That is harsh, but in the church we must not "live in denial" as the timid culture does.  We are under no illusions, supposing that one day it will all be better, just as soon as we elect the right politicians and distribute the world's goods to all men equally.  The Christian version of utopia is just as sinister.  Just as soon as Christians really learn what their faith is all about and begin to live it, then the world will be a good and decent place.

Now it is true that the Bible exhorts the baptized to every virtuous work, but it also recognizes human limitation.  It knows that all people, believer as well as unbeliever, are compromised by sin, so that not only are our wrongs are exceedingly wrong, but even the good we do:  our prayers, our worship, our loftiest thoughts and greatest sacrifices are tainted by the sin that dwells in us (Rom 7:17)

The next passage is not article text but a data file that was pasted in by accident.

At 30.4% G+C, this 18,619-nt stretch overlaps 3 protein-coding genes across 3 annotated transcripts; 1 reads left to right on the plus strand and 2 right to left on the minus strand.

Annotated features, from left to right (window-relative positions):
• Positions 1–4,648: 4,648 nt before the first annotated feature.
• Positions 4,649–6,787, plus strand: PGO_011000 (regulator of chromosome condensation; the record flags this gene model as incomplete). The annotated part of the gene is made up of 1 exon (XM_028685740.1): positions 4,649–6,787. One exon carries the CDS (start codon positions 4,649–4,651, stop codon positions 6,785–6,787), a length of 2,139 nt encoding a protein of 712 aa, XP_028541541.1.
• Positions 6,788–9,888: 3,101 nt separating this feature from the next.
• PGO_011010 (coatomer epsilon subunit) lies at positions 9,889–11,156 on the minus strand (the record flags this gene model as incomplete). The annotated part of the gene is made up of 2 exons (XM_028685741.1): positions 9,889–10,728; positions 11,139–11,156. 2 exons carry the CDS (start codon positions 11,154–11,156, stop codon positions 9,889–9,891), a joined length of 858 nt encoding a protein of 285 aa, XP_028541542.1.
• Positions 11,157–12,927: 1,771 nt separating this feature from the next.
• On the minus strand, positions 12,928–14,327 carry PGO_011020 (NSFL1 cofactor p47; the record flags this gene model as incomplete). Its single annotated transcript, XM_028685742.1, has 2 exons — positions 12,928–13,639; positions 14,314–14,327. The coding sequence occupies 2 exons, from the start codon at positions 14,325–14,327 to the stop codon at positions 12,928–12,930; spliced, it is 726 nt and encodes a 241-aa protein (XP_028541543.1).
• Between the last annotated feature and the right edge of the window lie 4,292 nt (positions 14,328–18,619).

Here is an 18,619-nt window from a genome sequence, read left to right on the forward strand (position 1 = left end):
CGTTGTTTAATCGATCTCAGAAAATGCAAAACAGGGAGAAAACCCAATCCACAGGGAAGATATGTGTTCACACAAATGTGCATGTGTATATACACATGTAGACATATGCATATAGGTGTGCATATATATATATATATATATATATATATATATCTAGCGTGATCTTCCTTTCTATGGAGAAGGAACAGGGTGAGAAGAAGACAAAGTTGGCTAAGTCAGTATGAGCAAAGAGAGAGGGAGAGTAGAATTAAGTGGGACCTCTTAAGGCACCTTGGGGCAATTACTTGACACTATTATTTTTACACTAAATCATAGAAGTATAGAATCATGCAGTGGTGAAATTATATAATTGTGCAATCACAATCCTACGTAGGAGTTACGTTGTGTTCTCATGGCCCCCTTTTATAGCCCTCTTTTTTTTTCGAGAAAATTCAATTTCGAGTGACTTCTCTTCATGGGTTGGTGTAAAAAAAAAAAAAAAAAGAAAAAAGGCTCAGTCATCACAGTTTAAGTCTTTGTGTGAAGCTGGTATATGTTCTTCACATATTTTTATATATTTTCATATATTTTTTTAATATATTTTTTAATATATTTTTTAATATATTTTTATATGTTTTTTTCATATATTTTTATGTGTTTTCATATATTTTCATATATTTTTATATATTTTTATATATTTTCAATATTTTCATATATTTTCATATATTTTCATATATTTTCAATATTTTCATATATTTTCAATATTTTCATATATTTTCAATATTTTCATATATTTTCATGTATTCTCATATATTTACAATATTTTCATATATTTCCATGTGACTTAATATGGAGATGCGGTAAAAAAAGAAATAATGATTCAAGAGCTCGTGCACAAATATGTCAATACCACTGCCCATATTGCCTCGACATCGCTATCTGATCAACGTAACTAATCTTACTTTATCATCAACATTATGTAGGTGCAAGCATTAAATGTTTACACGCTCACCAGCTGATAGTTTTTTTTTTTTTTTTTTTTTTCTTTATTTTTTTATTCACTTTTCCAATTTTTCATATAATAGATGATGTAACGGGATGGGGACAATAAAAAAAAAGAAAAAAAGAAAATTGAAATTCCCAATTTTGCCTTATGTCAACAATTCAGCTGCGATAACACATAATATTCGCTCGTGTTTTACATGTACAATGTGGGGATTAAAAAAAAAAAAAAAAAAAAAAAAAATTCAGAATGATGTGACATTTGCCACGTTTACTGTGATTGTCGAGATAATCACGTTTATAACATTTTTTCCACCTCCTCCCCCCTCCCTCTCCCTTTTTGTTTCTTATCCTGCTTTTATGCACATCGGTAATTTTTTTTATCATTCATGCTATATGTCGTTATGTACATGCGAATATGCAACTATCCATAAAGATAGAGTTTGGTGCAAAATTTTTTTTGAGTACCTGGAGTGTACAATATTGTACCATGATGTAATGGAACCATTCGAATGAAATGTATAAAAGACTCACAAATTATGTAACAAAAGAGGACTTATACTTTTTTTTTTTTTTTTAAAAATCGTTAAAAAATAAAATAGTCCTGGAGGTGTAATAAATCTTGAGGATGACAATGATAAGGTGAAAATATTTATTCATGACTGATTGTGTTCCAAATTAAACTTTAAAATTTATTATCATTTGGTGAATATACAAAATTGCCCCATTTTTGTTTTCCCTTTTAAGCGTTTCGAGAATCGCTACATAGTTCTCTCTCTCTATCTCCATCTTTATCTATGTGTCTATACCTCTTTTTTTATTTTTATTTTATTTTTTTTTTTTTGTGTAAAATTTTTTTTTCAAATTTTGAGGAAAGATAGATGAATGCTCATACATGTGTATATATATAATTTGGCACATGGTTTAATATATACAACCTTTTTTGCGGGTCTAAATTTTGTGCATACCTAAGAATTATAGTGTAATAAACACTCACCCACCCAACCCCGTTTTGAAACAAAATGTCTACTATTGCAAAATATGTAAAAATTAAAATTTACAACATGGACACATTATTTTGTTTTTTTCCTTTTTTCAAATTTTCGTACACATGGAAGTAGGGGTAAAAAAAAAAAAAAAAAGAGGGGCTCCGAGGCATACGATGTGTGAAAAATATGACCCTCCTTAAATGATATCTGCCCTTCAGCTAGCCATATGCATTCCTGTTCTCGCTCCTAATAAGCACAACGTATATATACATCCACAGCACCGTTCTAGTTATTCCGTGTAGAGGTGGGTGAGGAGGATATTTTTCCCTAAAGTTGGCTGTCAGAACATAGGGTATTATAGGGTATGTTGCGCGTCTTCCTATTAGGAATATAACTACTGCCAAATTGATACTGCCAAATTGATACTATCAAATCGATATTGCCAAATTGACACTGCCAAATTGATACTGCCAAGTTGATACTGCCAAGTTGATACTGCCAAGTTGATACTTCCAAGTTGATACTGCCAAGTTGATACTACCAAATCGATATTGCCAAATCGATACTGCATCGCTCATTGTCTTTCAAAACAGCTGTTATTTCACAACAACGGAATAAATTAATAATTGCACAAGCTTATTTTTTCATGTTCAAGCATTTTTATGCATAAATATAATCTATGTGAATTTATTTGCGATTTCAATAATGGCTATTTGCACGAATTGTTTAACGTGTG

Does that depress you?  It need not because Jesus did not come to call the righteous, but sinners to repentance.  You are those sinners.  You, your father and mother, your kids and spouse, brothers and sisters, neighbors and rulers, your barista and your barber all alike.  This is why the church prays, "Let not man prevail," because however bad things are, how much worse would they be if men, who are turned in on themselves, driven by unquenchable desires as they are, were to have their way, instead of Christ?

Let not man prevail, but let God who is rich in mercy and who takes us in at the 11th hour, prevail; and let Jesus who is our Rock and who bore the burden of our sins and heat of their judgment, reign as King of Glory and Lord of all.

Let not man prevail!  We learn this in today's Old Testament lesson.  At Rephidim the people were dying of thirst.  They were tired, hungry, oppressed and at the end of their rope.  The "social contract " (which is tenuous in the best of times) was about to be dropped into the shredder.  They would have stoned Moses in a heartbeat and murdered one another in cold blood for a cup of cold water.  Let not man prevail!